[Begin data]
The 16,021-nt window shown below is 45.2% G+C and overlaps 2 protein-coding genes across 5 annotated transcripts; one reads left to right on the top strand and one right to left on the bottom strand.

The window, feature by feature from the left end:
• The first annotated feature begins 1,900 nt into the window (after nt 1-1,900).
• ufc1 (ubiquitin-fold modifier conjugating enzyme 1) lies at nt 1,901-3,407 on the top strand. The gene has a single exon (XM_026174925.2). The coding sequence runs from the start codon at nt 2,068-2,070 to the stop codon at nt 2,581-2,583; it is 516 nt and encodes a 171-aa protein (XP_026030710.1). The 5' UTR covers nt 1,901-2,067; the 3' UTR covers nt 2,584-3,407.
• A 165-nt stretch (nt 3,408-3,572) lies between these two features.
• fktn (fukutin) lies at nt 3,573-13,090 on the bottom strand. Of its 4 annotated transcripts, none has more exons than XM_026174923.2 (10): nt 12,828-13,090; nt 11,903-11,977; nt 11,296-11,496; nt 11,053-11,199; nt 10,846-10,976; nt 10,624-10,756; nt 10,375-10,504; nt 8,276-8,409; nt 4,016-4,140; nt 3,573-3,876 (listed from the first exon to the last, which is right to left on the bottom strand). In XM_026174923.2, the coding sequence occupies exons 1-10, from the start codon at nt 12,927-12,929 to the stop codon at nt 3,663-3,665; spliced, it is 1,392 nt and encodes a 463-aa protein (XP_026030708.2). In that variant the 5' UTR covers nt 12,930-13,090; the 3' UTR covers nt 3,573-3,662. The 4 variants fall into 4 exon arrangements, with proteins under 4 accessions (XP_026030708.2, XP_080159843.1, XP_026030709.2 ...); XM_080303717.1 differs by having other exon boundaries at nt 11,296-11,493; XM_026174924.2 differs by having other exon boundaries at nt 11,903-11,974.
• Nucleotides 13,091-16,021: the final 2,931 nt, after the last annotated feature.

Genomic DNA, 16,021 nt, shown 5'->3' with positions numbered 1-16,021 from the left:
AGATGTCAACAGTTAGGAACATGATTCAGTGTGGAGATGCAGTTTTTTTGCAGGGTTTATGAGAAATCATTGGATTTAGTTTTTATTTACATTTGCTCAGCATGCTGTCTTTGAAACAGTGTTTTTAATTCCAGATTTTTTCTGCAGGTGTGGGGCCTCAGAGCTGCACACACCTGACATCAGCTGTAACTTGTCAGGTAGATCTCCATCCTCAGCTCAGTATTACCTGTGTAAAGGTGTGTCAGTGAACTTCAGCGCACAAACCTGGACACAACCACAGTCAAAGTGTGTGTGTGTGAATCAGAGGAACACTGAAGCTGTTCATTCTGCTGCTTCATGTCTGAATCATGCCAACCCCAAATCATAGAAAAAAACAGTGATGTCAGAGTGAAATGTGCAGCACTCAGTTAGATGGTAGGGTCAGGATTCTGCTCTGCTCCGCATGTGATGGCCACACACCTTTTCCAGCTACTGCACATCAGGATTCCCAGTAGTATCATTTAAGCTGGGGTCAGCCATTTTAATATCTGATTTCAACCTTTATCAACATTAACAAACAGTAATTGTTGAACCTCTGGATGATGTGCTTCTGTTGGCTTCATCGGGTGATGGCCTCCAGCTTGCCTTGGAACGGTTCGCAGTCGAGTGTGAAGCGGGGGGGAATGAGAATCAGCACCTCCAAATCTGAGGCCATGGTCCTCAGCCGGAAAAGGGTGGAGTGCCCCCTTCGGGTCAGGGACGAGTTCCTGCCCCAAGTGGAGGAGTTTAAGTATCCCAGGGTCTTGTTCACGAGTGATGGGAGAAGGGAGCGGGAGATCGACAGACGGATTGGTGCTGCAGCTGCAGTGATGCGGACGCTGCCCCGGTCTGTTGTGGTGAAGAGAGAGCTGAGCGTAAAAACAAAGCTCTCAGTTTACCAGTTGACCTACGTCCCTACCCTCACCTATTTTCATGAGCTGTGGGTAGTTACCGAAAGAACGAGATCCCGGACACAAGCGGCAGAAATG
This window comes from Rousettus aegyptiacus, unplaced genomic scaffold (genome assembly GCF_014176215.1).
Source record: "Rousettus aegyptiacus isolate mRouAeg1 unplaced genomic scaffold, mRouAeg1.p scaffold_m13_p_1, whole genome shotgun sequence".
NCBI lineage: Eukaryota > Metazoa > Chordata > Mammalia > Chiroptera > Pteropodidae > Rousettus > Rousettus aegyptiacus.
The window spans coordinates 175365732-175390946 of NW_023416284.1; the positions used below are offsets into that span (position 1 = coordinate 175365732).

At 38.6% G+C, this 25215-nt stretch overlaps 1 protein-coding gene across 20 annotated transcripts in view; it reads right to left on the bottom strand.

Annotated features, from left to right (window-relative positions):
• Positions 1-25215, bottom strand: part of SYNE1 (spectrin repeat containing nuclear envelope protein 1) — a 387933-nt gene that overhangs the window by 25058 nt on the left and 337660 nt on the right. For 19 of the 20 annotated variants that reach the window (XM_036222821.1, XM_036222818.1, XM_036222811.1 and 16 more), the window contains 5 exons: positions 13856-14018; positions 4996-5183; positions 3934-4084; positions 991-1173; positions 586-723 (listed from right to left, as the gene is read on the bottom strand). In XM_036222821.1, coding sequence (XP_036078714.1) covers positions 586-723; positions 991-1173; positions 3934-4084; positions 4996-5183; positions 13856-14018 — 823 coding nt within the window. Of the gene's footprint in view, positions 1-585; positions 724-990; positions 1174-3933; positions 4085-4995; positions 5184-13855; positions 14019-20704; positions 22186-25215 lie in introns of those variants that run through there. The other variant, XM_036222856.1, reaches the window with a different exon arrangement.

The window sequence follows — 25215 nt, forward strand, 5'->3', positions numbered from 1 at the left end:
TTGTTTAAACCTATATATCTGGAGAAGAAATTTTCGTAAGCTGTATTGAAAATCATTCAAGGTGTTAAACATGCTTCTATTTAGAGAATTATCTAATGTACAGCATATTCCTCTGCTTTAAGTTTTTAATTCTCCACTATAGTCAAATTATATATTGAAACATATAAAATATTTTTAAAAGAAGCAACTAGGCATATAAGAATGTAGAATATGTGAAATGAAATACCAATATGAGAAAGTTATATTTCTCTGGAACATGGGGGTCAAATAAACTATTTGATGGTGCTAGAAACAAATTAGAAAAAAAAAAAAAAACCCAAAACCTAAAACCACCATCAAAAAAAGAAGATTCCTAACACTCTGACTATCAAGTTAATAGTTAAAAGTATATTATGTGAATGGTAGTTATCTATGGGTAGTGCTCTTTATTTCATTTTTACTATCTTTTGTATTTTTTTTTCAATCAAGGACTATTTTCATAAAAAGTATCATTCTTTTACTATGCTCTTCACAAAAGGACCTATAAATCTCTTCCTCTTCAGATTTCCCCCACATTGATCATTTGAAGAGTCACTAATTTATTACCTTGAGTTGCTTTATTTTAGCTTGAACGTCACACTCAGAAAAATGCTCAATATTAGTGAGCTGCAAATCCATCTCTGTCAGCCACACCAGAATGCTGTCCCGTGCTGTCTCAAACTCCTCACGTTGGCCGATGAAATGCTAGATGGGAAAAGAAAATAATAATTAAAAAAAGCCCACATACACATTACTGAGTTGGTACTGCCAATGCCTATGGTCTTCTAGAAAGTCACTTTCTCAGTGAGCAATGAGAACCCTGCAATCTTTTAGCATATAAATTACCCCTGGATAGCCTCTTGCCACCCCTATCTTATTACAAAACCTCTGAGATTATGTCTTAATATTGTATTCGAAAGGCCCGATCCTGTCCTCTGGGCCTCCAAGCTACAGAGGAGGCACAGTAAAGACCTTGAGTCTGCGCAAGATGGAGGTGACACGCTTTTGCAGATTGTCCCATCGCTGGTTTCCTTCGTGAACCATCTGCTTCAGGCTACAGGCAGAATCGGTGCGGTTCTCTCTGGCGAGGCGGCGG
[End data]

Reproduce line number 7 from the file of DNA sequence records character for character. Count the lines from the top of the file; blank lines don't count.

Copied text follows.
• Nucleotides 13,091-16,021: the final 2,931 nt, after the last annotated feature.